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DeSantis nixes local efforts to protect outdoor workers from Florida's brutal weather


Gov. Ron DeSantis has quietly signed into law a measure barring local governments from requiring employers to provide workers with basic protections like shade, accessible water, and breaks from Florida’s scorching heat and humidity.

Since the Legislature adjourned its regular session on March 8, the governor has staged press conferences packed with political supporters to sign bills  cracking down on child predators, retail theft and porch piracy, fentanyl traffickers, plus another new law that channels the state’s share of Seminole gambling proceeds into environmental programs.

And on Friday, he went before the cameras to sign new laws stripping civilian police oversight boards of any power and preventing civilians from coming within 25 feet of a first responder if warned to stay back.

Word of the heat-protection ban came, however, via a press release issued by the governor’s office after 8 p.m. Thursday. It was one of 10 bills he signed that day.

Central Florida Democratic state Senator Victor Torres (photo credit: Florida Senate)

State Sen. Victor Torres of Orange County condemned the move as a “step back” in protecting workers.

“Florida is known as the Sunshine State — and the governor just signed a law to ensure the outdoor workers can’t escape the sun,” Torres said in a written statement.

‘All around us’

“Outdoor workers are all around us — working on construction sites, repairing and paving roads, picking fruit and vegetables on farms, and more. They’re just trying to make a living for their families — and instead of putting protections in place to ensure businesses are prioritizing their workers’ health and well-being from record-setting temperatures, we tied the hands of proactive local governments to do so,” Torres added.

The move is “not only an injustice for the thousands of outdoor workers who are asking for the bare minimum in triple-digit heat, but it’s also an afront to decency and humanity,” said Esteban Wood, policy director for WeCount!, representing immigrant communities, which led opposition to the bill.

“Workers who are simply asking for 10 minutes of a shaded rest break, simply asking for rest breaks on a job — to deny workers that is simply outrageous,” Wood added. “Extreme heat kills.”

“It’s no surprise that Gov. DeSantis signed this cruel and terrible bill late at night; that’s what you do when you’re embarrassed about what you’re signing,” said Jessica E. Martinez, co-executive director of the National Council for Occupational Safety and Health (COSH), a labor-oriented organization.


DeSantis did play down the problem during his news conference Friday.

“It wasn’t anything that was coming from me. There was a lot of concern out of one county, Miami-Dade. And I don’t think it was an issue in any other part of the state. I think they were pursuing something that was gonna cause a lot of problems down there, so I think a lot of the members of the Dade delegation created that just to steer clear of those problems,” he said.

Eighty-eight environmental, faith and progressive groups in early April called upon DeSantis to veto the legislation.

The new law, HB 433, which takes effect on July 1, forbids the state or its political subdivisions from requiring any protections not mandated by state or federal law, even for their own contractors. Neither can they weigh bid solicitations in favor of contractors who provide more protections. Or use their contracting power to seek to influence wages or benefits.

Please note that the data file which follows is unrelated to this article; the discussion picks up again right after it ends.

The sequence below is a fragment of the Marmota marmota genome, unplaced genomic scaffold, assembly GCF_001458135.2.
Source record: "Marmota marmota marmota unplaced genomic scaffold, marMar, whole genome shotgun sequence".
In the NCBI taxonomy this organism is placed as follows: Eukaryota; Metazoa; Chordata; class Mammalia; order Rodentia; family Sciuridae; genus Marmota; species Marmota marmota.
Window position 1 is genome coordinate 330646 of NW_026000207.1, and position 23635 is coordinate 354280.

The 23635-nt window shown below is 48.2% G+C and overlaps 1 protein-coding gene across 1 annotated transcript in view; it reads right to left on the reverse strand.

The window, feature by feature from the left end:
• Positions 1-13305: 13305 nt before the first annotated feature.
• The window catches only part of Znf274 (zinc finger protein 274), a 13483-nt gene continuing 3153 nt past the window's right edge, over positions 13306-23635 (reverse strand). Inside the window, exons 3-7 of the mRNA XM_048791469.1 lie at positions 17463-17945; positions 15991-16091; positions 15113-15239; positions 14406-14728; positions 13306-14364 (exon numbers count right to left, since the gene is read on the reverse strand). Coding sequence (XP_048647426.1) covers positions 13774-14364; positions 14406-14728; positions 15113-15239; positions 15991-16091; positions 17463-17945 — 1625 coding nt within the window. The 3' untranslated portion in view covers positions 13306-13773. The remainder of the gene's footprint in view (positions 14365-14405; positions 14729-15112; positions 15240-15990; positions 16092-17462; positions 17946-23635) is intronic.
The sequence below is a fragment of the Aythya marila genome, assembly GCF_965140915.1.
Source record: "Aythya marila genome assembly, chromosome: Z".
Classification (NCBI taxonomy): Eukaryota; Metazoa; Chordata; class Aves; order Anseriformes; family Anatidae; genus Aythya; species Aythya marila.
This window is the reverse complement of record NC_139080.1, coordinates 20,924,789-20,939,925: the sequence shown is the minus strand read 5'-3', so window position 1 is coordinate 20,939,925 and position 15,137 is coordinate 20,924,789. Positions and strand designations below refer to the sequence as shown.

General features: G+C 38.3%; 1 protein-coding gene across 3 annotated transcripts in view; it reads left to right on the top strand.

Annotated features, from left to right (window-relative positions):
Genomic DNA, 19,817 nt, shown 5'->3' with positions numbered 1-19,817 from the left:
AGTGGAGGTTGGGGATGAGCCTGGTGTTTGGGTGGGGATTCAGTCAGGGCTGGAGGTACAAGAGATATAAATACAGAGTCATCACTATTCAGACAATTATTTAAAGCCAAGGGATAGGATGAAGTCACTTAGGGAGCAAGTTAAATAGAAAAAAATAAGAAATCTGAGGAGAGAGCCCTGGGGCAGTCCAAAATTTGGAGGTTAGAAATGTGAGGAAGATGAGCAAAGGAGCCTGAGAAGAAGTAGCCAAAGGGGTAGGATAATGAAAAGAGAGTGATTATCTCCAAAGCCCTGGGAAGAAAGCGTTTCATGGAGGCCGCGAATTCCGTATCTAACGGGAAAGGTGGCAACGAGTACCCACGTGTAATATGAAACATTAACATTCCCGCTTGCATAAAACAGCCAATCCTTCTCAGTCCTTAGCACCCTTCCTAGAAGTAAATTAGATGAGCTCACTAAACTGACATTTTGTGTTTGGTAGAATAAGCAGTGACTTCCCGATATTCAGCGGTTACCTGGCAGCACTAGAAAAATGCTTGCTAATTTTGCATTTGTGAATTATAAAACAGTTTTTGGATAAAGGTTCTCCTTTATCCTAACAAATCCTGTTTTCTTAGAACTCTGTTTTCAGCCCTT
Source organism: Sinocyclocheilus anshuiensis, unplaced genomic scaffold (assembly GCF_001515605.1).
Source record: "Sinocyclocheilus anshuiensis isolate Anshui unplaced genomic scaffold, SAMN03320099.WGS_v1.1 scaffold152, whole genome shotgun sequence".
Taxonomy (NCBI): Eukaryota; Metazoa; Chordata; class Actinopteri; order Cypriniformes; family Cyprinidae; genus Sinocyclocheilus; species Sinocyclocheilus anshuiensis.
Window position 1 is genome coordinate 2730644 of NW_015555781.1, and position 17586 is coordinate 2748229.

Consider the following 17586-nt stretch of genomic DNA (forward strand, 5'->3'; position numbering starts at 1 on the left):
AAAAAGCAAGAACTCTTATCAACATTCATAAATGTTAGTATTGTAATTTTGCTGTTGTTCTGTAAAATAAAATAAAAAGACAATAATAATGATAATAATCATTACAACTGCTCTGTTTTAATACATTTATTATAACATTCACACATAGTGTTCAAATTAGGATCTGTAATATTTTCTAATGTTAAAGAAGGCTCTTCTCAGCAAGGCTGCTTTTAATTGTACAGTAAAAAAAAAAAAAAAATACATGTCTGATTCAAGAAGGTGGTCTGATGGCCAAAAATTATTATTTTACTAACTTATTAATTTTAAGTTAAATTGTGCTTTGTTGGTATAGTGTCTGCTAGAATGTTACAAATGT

A legislative analysis of the bill observes: “Currently, there are no specific federal or state laws that provide heat exposure protections for outdoor workers.”

As the Phoenix has reported, the only county in Florida that had been considering enacting such a heat protection ordinance was Miami-Dade. That effort fizzed under pressure from industry groups and as the Legislature took up the preemption bill.

By contrast, the Phoenix, Arizona, city council voted unanimously on March 26 to require city contractors and subcontractors to provide access to rest, shade, water, and air conditioning for all of their employees who work outdoors.

‘Backwards legislation’

“The governor should be embarrassed. This backwards legislation abandons the many workers in Florida who are at risk from extreme heat, even though Florida is the hottest state in the nation and the plain fact is that temperatures are getting hotter every year,” COSH’s Martinez said.

“Does Ron DeSantis really think it’s appropriate to stop local communities from requiring employers to provide rest, water, and shade to workers who desperately need those protections? Probably not, or he would have signed the bill in broad daylight,” Martinez continued.

“We’re incredibly proud of workers at WeCount! who have led this fight and brought a spotlight to the dangers faced by working people due to climate change. They’re not giving up, and neither are we, because workers need and deserve basic, common-sense protections at every level:  local, state and federal.”

WeCount! had pressed for worker protections in the Legislature for years with no success, Wood said in a telephone interview.

One avenue for progress might be worker-directed social responsibility (WSR) which can include agreements with major employers, including big-box stores and restaurant chains, to voluntarily require suppliers to “essentially follow a code of conduct, and that’s something I think is worth exploring,” Wood said.

The Coalition of Immokalee Workers has negotiated just such an agreement, called the Fair Food Program, Wood noted.

Florida, Florida Phoenix, Florida Legislature, Gov. Ron DeSantis, Why didn't the Legislature want to give farmworkers extra protection?


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